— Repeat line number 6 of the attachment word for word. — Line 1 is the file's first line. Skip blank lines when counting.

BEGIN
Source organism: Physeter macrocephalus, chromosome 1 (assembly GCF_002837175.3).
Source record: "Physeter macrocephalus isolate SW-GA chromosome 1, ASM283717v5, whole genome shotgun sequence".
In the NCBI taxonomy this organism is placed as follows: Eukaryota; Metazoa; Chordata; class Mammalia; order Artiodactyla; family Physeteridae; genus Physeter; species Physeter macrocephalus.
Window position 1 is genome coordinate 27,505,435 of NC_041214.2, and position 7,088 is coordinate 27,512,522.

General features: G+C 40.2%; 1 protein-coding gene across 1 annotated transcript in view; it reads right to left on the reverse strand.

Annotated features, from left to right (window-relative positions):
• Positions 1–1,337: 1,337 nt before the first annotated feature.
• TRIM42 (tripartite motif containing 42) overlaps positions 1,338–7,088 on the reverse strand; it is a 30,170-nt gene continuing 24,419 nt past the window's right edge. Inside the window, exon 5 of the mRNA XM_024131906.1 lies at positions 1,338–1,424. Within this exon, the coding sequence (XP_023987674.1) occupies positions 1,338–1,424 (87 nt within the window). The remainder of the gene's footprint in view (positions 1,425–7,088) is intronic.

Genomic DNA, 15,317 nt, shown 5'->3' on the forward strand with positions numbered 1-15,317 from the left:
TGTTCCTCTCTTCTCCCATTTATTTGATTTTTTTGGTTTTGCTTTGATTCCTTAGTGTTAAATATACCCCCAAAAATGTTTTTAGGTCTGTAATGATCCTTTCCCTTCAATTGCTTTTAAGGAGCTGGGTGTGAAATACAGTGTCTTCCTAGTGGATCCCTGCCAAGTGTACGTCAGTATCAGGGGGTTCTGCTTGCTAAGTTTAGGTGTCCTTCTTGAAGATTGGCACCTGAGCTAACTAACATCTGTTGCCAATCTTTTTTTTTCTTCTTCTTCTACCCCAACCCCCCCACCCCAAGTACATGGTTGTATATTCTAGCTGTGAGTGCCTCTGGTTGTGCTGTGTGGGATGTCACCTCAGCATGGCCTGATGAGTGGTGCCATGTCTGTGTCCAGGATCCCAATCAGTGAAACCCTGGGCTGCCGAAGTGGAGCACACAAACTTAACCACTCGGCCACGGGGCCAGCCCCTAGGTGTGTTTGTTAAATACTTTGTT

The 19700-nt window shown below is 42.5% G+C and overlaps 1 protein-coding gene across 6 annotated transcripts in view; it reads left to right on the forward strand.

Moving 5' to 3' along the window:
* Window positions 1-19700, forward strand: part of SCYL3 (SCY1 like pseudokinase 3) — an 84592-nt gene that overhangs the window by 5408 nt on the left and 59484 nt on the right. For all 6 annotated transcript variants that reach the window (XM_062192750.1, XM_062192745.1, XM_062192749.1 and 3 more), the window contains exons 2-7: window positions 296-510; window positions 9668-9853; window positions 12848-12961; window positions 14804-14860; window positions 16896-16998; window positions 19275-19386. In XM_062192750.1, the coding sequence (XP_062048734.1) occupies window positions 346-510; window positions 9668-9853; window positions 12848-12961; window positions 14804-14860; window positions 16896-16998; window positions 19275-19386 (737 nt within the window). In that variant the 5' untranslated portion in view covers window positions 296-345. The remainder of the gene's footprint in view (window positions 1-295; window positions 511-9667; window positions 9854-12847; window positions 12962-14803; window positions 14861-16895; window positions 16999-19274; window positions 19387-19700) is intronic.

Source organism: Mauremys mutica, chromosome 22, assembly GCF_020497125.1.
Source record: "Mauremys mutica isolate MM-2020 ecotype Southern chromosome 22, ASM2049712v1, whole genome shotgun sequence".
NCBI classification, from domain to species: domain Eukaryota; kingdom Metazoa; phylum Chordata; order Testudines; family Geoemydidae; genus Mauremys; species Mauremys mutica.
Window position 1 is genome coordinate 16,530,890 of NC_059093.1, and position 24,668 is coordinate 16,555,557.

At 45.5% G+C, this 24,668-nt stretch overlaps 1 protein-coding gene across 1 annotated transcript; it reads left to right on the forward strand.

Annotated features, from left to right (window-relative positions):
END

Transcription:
Annotated features, from left to right (window-relative positions):